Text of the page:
One physical trait makes the difference between living with your parents and your parents living with you.

There's no easy way to say it: race is the most significant factor in determining whether or not you'll achieve millionaire status in your lifetime.

Economists at the Federal Reserve Bank of St. Louis came to this conclusion after being propositioned by Bloomberg News to study whether it would be possible to calculate the odds of becoming a millionaire in the U.S. based on demographic factors like age, education and race. By and large, their research determined that skin color mattered more than any other factor in predicting how rich someone could be.

Whites and Asians in particular have a disproportionately higher chance of making seven figures than Hispanics or blacks. Asians have the best chance of being filthy rich, and blacks have the worst. Considering that blacks make up 17.9 percent of the U.S. population while Asians only represent 5.6 percent, you can see just how pervasive racial prejudice and inequality against blacks still is. In fucking 2016 …

“It’s a false narrative to say race doesn’t matter in the United States,” said William Emmons, a senior economic adviser at the St. Louis Fed, who lead the research. “It demonstrably does in the results we keep coming upon."

Socioeconomic traits other than race such as access to good education made a difference in predicting millionaire baller status, but even that helped whites and Asians far more than it did Hispanics and blacks.

According to the research, a white person's chances of making $1 million increase from 1.7 percent to 37 percent with graduate-level education. Conversely, a black person’s odds only increase from less than 1 percent to 6.7 percent with higher education. Hispanics only have it slightly better.

If you ask us, it's vaguely unsettling to know that even at the highest level of educational achievement, the most intelligent, hyper-qualified people still face income inequality because of what they look like. This has to be massively discouraging for anyone who wants to apply themselves to higher education. What's the point of all that effort and money if no one takes you seriously when you graduate? Naturally, all races grapple with that burden to some extent, but this research makes it clear just how much more whites and Asian can use education to their advantage while it's much harder for Hispanics and blacks reap the rewards of their hard work.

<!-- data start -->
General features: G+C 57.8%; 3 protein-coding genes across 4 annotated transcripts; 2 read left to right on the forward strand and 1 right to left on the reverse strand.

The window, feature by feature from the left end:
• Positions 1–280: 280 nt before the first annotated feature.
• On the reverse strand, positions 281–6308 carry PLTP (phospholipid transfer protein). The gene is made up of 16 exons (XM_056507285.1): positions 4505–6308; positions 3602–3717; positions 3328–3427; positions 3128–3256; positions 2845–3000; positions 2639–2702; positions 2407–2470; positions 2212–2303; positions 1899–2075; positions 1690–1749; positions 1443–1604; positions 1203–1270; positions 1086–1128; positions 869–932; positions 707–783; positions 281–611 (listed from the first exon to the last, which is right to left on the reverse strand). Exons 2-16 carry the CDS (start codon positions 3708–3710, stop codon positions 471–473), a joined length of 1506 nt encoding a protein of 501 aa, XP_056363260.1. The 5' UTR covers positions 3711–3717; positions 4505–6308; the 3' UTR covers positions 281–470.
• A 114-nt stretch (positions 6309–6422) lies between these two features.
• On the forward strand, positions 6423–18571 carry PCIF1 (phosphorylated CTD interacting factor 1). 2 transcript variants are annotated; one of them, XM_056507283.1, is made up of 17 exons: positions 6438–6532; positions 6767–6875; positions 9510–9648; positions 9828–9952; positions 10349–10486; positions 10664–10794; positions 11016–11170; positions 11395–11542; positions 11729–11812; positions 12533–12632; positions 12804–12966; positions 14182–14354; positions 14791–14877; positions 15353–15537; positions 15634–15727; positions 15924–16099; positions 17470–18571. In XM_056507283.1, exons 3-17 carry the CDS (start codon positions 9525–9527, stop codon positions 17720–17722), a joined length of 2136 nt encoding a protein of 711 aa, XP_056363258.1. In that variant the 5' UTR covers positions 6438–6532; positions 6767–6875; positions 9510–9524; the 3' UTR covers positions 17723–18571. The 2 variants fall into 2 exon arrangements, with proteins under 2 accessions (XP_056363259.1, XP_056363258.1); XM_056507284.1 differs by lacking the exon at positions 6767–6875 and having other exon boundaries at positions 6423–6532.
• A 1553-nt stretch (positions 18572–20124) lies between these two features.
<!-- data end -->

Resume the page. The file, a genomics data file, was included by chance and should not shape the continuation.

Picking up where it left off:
Of course, that discrepancy extends over into a graduate's job search as well.

In a well-known study by Marianne Bertrand and Sendhil Mullainathan, researchers found that job applicants with "white-sounding" names like Emily Walsh or Greg Baker were 50 percent more likely to get callbacks for interviews than applicants with "black-sounding" names like Lakisha Washington or Jamal Jones.

Age also played a role in influencing millionaire demographics, but again, age only benefited whites and Asians, not Hispanics and blacks.

This particular research didn't look at the inequalities in gender that would enhance or diminish someone's chances of becoming a millionaire, but given the fact that women still make 79 cents for every dollar a man makes, we're pretty sure women of all races have a much lesser chance than their male counterparts at striking it rich.

However, while this research is disheartening, there's a silver lining: the results are helpful in determining a starting point for changes you can make in your own behavior to make more money. Because you obviously can't change demographic factors like your race, age, or often, education level, here's what you can do: wait to buy a house until you can actually afford it, evaluate how much postsecondary school you can actually take on before you take on, and don't sign up for those shitty airline credit card things. Don't do it!

Finally, a real thought for you: wealth is just one measure of accomplishment. Just because someone's rich doesn't mean they're happy or successful in non-numerical ways that matter much more than a checking balance. So if you're still on that ramen-and-Gatorade diet despite holding a Masters in psychopharmacology, give yourself a secret pat on the back. You might be 101 times happier than your millionaire neighbor who works to support his gold-digging wife's bedazzled golden retriever clothing company.